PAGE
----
An enhanced smallpox vaccine has been found to have longer effectiveness in preventing infection with the novel coronavirus.
The vaccine was produced by a research team from the Tokyo Metropolitan Institute of Medical Science (TMiMS) in Japan. The results were verified through animal testing.
The team incorporated a part of a coronavirus gene into an attenuated vaccinia virus used as the smallpox vaccine.
They tested them on monkeys after administering two doses of the combination three weeks apart.
Four of the inoculated monkeys were then infected with the coronavirus, viral growth in their lungs, and the onset of pneumonia were found to have been strongly suppressed.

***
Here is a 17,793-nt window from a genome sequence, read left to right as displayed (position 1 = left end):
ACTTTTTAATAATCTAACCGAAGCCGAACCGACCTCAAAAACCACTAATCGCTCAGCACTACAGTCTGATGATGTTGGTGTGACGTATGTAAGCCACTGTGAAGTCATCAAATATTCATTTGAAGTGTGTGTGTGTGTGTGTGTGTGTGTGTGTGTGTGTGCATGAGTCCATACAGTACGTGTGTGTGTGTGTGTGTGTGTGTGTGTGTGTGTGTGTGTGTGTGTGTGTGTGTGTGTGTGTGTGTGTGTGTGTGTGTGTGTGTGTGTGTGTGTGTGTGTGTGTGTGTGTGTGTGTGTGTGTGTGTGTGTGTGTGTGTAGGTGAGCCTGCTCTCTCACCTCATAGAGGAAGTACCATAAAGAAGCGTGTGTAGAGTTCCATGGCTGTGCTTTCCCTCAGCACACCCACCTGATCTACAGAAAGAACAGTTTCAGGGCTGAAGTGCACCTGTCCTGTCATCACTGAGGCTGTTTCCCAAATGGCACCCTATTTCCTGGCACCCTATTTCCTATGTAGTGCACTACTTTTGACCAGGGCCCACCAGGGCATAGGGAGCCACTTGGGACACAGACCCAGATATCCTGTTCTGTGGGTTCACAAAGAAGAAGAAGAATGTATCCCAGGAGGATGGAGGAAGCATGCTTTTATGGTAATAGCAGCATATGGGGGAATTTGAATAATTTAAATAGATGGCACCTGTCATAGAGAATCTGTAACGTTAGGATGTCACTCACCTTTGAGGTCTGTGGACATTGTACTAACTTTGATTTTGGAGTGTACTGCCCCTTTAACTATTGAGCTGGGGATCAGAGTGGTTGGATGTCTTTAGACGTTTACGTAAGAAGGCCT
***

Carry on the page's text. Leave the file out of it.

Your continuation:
Antibodies that attack the coronavirus and immune cells that attack infected cells were created.
The researchers observed there were no side effects from the vaccine.
TMiMS researcher Michinori Kohara, who specializes in infectious immunology, said, “the safety of vaccines using vaccinia virus is high, and are expected to maintain strong effectiveness over a long period.”
Nobelpharma Co., a Tokyo-based pharmaceutical company, said it plans clinical trials sometime this year. (ES)